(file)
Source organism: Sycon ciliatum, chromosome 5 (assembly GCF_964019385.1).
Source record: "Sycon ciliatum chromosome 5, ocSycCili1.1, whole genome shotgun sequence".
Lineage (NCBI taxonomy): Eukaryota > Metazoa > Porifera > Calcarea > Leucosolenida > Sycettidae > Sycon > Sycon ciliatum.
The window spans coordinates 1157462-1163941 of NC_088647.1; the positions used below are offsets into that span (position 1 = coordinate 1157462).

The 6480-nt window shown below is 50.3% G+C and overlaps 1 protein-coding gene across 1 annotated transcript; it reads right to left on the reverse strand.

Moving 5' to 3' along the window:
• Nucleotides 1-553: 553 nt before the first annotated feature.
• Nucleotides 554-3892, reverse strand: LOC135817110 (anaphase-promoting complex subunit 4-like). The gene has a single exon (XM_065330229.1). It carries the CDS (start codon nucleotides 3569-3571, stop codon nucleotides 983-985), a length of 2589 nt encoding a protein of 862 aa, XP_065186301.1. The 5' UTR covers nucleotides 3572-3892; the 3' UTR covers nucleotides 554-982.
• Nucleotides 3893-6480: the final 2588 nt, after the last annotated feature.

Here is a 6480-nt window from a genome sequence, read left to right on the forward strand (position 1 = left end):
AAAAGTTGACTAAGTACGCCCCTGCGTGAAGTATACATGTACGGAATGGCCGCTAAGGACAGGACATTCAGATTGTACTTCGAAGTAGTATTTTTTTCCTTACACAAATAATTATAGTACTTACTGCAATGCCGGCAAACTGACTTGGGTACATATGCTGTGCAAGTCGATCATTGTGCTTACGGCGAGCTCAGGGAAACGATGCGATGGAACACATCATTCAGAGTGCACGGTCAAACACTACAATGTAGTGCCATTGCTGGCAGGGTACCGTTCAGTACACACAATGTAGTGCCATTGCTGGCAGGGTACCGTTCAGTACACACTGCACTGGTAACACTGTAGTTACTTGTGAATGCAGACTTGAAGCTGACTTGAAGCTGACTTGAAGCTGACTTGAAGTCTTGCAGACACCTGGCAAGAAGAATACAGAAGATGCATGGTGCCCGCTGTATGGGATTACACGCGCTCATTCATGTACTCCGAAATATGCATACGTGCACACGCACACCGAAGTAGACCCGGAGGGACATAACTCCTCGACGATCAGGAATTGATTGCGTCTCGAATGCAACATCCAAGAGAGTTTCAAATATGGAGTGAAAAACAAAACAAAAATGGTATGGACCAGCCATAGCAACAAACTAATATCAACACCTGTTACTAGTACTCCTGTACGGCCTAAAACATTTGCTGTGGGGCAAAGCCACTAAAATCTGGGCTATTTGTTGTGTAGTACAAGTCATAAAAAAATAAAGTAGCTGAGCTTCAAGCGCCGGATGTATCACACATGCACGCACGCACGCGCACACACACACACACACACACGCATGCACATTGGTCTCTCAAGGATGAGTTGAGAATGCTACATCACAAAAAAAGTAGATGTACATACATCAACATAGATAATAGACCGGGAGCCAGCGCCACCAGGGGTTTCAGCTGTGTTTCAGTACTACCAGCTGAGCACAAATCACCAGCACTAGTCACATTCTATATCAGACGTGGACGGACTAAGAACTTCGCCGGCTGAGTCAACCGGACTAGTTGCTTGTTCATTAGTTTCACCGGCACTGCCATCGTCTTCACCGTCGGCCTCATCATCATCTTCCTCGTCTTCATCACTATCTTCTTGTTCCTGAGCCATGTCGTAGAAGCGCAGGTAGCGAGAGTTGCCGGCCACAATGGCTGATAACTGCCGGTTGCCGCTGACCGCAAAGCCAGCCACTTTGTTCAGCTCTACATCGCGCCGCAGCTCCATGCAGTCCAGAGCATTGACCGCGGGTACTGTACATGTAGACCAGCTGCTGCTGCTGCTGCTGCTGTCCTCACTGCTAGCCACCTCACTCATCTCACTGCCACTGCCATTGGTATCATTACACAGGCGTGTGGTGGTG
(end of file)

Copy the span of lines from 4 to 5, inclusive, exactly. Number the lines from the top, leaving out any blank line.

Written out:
The window spans coordinates 1157462-1163941 of NC_088647.1; the positions used below are offsets into that span (position 1 = coordinate 1157462).

The 6480-nt window shown below is 50.3% G+C and overlaps 1 protein-coding gene across 1 annotated transcript; it reads right to left on the reverse strand.